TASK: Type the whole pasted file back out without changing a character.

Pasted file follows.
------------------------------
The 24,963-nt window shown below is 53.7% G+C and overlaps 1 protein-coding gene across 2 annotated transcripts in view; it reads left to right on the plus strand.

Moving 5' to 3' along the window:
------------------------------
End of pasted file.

The 24,963-nt window shown below is 53.7% G+C and overlaps 1 protein-coding gene across 2 annotated transcripts in view; it reads left to right on the plus strand.

Moving 5' to 3' along the window: